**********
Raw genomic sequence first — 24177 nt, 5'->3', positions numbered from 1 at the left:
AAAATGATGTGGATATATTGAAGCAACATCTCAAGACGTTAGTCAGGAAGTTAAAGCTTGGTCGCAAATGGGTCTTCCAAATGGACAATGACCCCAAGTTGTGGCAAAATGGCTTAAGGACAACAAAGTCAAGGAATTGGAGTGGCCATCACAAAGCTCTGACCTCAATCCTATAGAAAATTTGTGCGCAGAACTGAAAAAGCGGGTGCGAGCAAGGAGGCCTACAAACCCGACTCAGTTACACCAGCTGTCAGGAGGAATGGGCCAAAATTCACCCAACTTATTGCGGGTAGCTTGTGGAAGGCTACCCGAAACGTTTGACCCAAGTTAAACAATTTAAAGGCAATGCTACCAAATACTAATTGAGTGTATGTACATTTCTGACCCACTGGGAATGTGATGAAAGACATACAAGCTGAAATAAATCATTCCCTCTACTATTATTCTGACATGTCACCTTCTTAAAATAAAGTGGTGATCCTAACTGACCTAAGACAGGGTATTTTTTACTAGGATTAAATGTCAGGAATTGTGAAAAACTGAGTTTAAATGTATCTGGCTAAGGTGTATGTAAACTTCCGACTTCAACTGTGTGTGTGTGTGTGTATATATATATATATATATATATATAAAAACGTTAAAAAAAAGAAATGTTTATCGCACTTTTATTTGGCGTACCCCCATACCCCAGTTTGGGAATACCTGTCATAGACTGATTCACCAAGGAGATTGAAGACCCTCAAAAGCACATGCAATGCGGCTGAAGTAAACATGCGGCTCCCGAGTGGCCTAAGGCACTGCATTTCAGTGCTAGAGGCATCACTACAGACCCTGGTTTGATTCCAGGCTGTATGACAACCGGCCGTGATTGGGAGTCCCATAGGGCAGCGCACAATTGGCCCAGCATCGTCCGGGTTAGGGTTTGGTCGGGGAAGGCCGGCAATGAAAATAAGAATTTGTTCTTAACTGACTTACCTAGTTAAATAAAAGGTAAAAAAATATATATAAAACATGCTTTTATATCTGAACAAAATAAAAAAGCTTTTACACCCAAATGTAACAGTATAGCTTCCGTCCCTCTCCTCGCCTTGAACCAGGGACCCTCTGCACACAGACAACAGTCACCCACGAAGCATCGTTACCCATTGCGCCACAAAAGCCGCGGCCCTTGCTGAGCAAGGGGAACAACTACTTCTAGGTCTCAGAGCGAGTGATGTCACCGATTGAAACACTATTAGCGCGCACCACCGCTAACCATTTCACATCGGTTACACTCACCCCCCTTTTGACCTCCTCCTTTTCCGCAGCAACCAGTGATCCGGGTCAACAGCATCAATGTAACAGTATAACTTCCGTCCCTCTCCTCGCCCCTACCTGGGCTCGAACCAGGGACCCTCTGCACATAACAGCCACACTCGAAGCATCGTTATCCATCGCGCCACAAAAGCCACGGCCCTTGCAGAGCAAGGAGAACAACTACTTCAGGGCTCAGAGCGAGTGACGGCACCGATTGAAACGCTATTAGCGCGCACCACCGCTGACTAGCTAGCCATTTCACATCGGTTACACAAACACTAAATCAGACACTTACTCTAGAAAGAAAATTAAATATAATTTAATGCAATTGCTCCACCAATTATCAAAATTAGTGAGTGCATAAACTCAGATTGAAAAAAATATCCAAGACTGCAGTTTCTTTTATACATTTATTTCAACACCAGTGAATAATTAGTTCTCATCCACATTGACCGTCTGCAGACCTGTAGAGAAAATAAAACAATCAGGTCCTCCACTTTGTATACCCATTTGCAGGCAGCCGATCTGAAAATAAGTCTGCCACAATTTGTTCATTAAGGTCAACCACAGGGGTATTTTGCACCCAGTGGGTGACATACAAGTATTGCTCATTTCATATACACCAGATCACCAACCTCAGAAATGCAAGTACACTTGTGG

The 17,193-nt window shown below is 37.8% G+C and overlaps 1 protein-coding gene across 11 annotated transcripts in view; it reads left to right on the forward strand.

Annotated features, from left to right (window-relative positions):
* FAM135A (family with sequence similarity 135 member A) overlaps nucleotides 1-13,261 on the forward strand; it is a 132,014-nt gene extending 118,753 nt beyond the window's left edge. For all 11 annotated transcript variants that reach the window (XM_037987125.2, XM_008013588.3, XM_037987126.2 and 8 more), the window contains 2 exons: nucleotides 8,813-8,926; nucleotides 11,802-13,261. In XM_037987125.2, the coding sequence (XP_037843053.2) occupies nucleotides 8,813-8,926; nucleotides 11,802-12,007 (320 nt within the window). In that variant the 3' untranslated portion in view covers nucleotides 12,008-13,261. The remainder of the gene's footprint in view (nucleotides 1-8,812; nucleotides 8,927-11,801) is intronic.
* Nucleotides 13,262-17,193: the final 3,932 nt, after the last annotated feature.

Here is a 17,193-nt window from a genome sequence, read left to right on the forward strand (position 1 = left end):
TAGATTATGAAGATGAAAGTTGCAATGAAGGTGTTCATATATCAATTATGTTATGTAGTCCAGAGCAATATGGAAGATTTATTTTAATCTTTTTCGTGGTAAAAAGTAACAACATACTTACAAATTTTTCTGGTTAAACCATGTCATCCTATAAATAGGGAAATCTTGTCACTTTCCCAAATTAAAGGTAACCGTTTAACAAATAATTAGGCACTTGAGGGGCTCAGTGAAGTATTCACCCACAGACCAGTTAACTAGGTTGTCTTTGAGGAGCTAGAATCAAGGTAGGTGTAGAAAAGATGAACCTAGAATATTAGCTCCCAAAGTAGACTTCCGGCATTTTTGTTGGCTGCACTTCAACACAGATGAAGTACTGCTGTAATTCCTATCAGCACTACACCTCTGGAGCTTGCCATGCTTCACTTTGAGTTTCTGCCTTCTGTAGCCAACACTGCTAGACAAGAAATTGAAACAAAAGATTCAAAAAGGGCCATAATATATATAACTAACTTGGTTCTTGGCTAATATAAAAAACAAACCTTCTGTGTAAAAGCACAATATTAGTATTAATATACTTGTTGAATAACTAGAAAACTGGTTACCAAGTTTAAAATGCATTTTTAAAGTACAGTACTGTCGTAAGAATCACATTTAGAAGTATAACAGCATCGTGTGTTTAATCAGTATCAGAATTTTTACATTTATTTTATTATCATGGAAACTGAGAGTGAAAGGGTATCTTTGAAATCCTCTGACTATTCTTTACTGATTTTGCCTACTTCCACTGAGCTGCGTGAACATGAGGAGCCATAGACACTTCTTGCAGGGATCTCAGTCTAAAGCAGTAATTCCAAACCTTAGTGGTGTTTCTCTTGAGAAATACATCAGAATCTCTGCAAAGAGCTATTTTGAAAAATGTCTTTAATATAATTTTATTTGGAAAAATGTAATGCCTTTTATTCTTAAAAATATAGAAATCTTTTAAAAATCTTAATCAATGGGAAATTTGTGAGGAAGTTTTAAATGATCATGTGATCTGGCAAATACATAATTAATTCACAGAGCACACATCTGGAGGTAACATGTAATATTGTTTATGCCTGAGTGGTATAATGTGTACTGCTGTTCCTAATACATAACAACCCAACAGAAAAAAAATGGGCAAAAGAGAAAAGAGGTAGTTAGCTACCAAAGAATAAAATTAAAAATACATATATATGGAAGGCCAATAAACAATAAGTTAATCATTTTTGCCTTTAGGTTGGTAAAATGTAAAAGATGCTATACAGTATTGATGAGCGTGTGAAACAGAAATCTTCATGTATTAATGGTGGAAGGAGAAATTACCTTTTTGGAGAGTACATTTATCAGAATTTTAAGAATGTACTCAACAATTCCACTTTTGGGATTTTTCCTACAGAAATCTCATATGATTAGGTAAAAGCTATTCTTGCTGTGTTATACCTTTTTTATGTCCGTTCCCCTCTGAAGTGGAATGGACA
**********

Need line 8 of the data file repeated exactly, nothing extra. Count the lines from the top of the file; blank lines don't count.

TAGATTATGAAGATGAAAGTTGCAATGAAGGTGTTCATATATCAATTATGTTATGTAGTCCAGAGCAATATGGAAGATTTATTTTAATCTTTTTCGTGGTAAAAAGTAACAACATACTTACAAATTTTTCTGGTTAAACCATGTCATCCTATAAATAGGGAAATCTTGTCACTTTCCCAAATTAAAGGTAACCGTTTAACAAATAATTAGGCACTTGAGGGGCTCAGTGAAGTATTCACCCACAGACCAGTTAACTAGGTTGTCTTTGAGGAGCTAGAATCAAGGTAGGTGTAGAAAAGATGAACCTAGAATATTAGCTCCCAAAGTAGACTTCCGGCATTTTTGTTGGCTGCACTTCAACACAGATGAAGTACTGCTGTAATTCCTATCAGCACTACACCTCTGGAGCTTGCCATGCTTCACTTTGAGTTTCTGCCTTCTGTAGCCAACACTGCTAGACAAGAAATTGAAACAAAAGATTCAAAAAGGGCCATAATATATATAACTAACTTGGTTCTTGGCTAATATAAAAAACAAACCTTCTGTGTAAAAGCACAATATTAGTATTAATATACTTGTTGAATAACTAGAAAACTGGTTACCAAGTTTAAAATGCATTTTTAAAGTACAGTACTGTCGTAAGAATCACATTTAGAAGTATAACAGCATCGTGTGTTTAATCAGTATCAGAATTTTTACATTTATTTTATTATCATGGAAACTGAGAGTGAAAGGGTATCTTTGAAATCCTCTGACTATTCTTTACTGATTTTGCCTACTTCCACTGAGCTGCGTGAACATGAGGAGCCATAGACACTTCTTGCAGGGATCTCAGTCTAAAGCAGTAATTCCAAACCTTAGTGGTGTTTCTCTTGAGAAATACATCAGAATCTCTGCAAAGAGCTATTTTGAAAAATGTCTTTAATATAATTTTATTTGGAAAAATGTAATGCCTTTTATTCTTAAAAATATAGAAATCTTTTAAAAATCTTAATCAATGGGAAATTTGTGAGGAAGTTTTAAATGATCATGTGATCTGGCAAATACATAATTAATTCACAGAGCACACATCTGGAGGTAACATGTAATATTGTTTATGCCTGAGTGGTATAATGTGTACTGCTGTTCCTAATACATAACAACCCAACAGAAAAAAAATGGGCAAAAGAGAAAAGAGGTAGTTAGCTACCAAAGAATAAAATTAAAAATACATATATATGGAAGGCCAATAAACAATAAGTTAATCATTTTTGCCTTTAGGTTGGTAAAATGTAAAAGATGCTATACAGTATTGATGAGCGTGTGAAACAGAAATCTTCATGTATTAATGGTGGAAGGAGAAATTACCTTTTTGGAGAGTACATTTATCAGAATTTTAAGAATGTACTCAACAATTCCACTTTTGGGATTTTTCCTACAGAAATCTCATATGATTAGGTAAAAGCTATTCTTGCTGTGTTATACCTTTTTTATGTCCGTTCCCCTCTGAAGTGGAATGGACA